What does complicate things, however, is that, unless there are further changes to the roster (i.e. trades), the Canucks will most certainly exceed the daily cap allowance of $319,354.84 before the LTIR exemptions. This is important because if the Canucks want flexibility during the season – whether it’s to replace injured players or adding players at the trade deadline – they need to be under this amount and “save” cap space. The cumulative amount they save every day – i.e. the total amounts under $319,354.84 that they don’t use on any given day – is the amount in cap savings they can spend later in the season.
As an example, if the Canucks want to acquire a $2 million player at the trade deadline, they need to either get rid of a player making a similar amount from their roster, or have accumulated roughly $500,000 in cap savings. The latter requires them to have saved approximately $3,700 per day – i.e. they need to have only spent an average of $315,600 of their daily cap allowance – from the start of the regular season to the trade deadline. If you do the math, the Canucks need to shave about $28,000 in daily salaries from their current roster to get there. And if you look at the numbers, Kevin Bieksa’s and Shane O’Brien’s salaries add up pretty darn close to this amount.
Two points on this:
1) This is exactly why Salo’s injury sucks. While his LTIR status helps the Canucks get temporary cap relief, his salary still counts against the cap. If Salo was healthy, the Canucks could’ve iced a bottom-pairing with one of Salo or Keith Ballard on one side and one of Andrew Alberts or Aaron Rome on the other. What is more likely now – or certainly what may make more sense given their cap situation – is that the bottom pair will have one of O’Brien or Alberts on one side and Rome on the other.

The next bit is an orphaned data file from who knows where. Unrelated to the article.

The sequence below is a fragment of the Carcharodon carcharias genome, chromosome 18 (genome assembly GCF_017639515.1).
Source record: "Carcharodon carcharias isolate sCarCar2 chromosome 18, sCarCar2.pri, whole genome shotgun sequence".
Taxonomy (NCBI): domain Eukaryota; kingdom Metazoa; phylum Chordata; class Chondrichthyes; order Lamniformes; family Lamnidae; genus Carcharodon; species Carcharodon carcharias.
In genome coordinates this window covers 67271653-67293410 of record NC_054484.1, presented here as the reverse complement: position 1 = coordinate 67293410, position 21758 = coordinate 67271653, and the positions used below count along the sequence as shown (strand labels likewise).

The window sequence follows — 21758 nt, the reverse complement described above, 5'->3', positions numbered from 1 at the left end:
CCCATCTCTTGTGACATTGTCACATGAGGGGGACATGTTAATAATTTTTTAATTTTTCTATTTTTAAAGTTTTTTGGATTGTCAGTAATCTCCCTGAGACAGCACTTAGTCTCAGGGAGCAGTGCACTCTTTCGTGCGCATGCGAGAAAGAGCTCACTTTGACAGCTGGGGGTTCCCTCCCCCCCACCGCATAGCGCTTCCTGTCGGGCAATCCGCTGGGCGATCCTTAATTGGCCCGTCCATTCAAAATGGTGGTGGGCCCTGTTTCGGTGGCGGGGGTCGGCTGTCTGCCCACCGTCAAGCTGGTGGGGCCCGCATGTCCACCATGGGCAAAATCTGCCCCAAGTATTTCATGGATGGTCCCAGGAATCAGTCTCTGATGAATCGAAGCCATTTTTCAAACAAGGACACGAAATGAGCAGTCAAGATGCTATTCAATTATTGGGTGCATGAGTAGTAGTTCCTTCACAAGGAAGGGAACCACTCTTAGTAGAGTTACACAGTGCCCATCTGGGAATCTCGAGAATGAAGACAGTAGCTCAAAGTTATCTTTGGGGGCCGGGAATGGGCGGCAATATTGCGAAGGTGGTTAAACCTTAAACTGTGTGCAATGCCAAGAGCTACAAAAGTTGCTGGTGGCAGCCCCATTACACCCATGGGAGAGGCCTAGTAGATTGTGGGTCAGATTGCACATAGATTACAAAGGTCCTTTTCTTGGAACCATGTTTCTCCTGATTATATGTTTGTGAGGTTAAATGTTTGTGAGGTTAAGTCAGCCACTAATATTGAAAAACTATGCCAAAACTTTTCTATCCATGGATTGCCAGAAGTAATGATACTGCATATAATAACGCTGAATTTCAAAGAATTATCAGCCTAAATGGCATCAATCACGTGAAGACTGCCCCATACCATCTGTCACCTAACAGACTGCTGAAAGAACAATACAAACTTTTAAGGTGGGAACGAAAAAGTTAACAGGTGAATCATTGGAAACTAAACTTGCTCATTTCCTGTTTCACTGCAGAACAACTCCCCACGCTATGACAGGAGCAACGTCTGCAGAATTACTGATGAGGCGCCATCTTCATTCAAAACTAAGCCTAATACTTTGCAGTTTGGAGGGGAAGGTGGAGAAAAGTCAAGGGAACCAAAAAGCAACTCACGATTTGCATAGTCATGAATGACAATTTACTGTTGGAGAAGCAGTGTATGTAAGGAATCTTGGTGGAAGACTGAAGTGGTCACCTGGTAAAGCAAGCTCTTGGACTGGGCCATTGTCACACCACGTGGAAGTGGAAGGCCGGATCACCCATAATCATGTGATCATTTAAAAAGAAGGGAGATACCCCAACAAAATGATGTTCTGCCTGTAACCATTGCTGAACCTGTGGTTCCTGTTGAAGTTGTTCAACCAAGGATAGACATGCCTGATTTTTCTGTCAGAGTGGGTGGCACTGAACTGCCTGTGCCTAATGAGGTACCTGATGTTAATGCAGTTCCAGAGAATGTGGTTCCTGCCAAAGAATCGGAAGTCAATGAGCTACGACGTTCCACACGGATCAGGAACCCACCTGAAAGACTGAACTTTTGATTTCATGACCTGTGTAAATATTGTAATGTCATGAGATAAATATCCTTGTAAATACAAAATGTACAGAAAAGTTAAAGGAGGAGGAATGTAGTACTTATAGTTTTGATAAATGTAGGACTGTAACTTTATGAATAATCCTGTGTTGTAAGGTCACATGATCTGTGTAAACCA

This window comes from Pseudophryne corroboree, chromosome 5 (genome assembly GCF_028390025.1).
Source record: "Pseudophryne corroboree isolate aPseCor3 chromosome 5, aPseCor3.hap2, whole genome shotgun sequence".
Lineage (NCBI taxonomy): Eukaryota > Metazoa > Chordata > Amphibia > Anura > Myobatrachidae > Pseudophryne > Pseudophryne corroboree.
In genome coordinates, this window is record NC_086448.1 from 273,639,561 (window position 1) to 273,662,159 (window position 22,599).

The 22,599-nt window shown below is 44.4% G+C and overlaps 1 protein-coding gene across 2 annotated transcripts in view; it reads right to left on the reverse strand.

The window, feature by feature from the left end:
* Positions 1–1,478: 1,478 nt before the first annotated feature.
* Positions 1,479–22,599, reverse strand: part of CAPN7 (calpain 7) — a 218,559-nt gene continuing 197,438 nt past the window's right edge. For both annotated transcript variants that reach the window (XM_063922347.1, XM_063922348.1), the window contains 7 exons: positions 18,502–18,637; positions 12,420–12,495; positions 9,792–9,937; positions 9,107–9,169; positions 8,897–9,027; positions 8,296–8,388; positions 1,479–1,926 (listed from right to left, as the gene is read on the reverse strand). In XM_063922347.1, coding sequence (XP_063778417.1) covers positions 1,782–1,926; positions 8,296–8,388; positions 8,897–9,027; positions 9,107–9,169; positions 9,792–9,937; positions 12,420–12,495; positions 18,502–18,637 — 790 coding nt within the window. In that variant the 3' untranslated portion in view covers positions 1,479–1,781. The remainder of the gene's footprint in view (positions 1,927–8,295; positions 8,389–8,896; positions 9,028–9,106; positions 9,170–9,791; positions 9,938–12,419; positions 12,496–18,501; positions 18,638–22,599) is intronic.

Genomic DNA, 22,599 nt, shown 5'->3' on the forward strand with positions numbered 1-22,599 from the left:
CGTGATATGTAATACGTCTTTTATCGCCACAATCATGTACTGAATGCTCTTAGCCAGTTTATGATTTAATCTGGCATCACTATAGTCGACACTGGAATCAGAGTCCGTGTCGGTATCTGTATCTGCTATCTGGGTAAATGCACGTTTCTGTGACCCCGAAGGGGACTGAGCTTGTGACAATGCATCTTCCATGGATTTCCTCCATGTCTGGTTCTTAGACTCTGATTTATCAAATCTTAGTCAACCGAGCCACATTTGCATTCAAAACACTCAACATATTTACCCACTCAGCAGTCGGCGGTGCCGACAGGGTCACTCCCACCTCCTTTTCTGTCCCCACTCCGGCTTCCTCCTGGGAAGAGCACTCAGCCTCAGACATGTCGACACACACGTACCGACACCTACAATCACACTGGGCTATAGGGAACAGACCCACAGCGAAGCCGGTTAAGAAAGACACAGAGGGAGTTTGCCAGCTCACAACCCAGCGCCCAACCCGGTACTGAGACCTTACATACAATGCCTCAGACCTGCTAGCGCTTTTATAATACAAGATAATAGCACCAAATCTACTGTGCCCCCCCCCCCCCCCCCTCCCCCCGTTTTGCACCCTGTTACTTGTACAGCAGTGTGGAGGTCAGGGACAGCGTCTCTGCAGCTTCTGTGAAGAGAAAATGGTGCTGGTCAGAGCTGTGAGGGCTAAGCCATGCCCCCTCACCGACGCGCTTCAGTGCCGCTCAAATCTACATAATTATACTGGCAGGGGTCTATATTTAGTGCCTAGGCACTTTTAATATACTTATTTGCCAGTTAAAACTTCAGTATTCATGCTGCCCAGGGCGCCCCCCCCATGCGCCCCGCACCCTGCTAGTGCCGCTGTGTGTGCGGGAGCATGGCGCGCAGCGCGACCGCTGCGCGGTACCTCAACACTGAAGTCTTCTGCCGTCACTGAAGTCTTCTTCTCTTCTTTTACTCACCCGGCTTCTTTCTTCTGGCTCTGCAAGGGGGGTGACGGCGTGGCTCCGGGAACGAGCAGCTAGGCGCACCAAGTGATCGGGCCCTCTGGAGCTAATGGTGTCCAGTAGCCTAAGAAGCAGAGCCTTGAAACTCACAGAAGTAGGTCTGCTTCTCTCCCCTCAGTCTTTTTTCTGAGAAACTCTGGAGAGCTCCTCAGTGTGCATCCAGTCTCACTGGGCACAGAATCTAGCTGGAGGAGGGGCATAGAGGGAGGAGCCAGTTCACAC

2) Given point no. 1, the bigger decision for the Canucks will be on defense. There may be more roster spots up for grabs up front, but regardless of which forwards end up filling those spots, their cumulative impact on the salary cap is minimal. (In fact, I don’t see any salary cap impediment to signing Morrison to a contract.) If the Canucks want some cap flexibility during the season, the bigger moves to be made are on the back end where the big salaries are.
To put these points into context, it’s worth noting that the Canucks entered the last postseason with O’Brien, Alberts and Rome as their no. 5 to 7 defensemen; with Salo injured to start the season and Bieksa and O’Brien possibly on the trading block, the Canucks could enter this season with Alberts, Rome and Lee Sweatt in those depth positions. (Which then begs the question as to whether or not the Canucks actually have a deeper defense this year.)
Now, it’s possible that Mike Gillis and Laurence Gilman feel comfortable operating over the salary cap and the Canucks don’t end up making any moves before the start of the season other than to send the bubble players to Winnipeg. Certainly, they can keep the depth they have now, though in the process they’ll have to sacrifice some flexibility during the season.